Downtown sidewalks will ‘crawl’ with people

Meghann Rise

Meghann Rise

For SDSU students, Hobo Day may be the most celebrated and forgotten day (or weekend) of the year.

However, The St Patty’s Day Pub Parade, commonly known as Pub Crawl, is climbing its way up to the status of Hobo Day weekend.

Pub Crawl takes place each March and is an opportunity for people from all walks of life to form teams, travel from bar to bar and drink until they are literally crawling to the last bar. During Pub Crawl, the downtown area is teeming with participants bedecked in green shirts, beads, shamrocks and other St. Patrick’s Day paraphernalia.

Pub Crawl is a St. Patrick’s Day tradition, even though this year Pub Crawl is not until March 21. According to Skinner’s Pub manager Karl Steege, Pub Crawl used to be held on St. Patrick’s Day and used to be much smaller. Today, Pub Crawl is bigger and more diverse. People come from all over to participate, Steege said.

“[Pub Crawl] really has become an event that people will travel to,” Steege said. “Two years ago, I took a survey of our customers. Over half of the people who participated were non-college students from out of town.”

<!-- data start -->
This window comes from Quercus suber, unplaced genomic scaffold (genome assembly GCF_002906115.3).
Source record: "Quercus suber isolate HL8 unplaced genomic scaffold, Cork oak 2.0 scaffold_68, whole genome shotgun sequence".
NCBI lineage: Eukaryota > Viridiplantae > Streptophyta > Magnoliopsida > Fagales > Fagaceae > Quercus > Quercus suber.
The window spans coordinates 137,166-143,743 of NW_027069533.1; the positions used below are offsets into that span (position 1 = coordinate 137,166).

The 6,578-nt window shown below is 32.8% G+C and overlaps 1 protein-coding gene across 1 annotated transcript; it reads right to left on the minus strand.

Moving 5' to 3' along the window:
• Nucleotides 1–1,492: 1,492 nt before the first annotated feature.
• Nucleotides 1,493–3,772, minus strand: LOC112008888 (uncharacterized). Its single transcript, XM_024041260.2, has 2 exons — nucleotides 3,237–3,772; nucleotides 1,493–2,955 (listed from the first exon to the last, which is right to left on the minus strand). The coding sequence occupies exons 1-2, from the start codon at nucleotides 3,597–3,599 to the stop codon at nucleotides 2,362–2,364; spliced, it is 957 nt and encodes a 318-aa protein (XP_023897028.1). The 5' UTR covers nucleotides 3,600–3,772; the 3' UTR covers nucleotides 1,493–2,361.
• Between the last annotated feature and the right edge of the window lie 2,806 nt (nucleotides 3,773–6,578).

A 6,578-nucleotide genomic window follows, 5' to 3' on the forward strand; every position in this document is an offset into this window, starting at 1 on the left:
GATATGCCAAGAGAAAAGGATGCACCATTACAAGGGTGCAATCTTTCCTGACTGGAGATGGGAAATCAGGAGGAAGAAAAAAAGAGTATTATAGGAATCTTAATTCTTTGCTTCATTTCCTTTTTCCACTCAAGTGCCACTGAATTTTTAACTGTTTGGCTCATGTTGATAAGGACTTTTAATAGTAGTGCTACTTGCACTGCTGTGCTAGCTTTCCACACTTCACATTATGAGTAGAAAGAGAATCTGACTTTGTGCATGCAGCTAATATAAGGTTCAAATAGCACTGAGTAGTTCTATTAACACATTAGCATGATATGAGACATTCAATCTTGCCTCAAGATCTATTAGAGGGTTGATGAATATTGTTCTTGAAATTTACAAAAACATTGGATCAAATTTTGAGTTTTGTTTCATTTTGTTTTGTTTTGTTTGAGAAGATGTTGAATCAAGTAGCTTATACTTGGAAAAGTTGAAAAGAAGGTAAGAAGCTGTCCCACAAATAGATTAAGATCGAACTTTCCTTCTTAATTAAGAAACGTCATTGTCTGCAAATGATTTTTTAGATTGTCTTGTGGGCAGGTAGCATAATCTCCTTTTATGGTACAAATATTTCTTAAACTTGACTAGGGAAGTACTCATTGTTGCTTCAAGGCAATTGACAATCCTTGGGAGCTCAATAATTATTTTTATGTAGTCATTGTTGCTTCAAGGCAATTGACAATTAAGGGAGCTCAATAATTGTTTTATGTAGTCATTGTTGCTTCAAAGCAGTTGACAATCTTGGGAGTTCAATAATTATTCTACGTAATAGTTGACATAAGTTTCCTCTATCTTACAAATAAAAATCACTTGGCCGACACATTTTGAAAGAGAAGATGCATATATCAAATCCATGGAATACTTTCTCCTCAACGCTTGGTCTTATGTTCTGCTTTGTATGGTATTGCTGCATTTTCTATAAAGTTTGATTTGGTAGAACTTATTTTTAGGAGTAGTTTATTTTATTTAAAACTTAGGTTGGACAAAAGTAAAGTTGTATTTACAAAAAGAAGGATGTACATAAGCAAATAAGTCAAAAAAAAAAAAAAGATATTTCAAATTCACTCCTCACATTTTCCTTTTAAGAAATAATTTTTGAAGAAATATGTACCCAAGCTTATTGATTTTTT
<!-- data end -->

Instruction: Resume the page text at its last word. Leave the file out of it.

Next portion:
Although there are particular bars that participate in Pub Crawl, everyone has their doors open, making it the largest day of the year for some bars.

“Pub Crawl has become the biggest single-day event of the year,” Steege said. “We actually have more problems on Hobo Day weekend because people will stay up all night and drink for two days in a row.”

Many SDSU students, like senior journalism major Christa Eimers, have participated in Pub Crawl and just enjoy it for the tradition.

“Pub Crawl is one of my favorite days of the year and has catapulted St. Patty’s Day to the top of my holiday list,” Eimers said. “By pretending I’m Irish, I’ve been trying to stretch the celebration into the entire month this year.”

However, not all students view the tradition as time worthy. SDSU graduate Matt Edzards does not hold Pub Crawl in the highest esteem.

“People drink too much and start fights, lightweights puke, bar owners pretend they like it for the tradition, not because they make bank, and cops are busy,” Edzards said.

Even if drinking on a team for an entire day does not sound appealing, there are many people who just go downtown to drink and watch the show.

“The team aspect of Pub Crawl is hardly noticeable anymore,” Steege said. “It has become such a successful event that there are many more people downtown than there are customers that are actually signed up on a team.”

Those who wish to sign up officially can go to their preferred participating bar for a sign-up sheet. There is a fee of $10, which covers the cost of a t-shirt.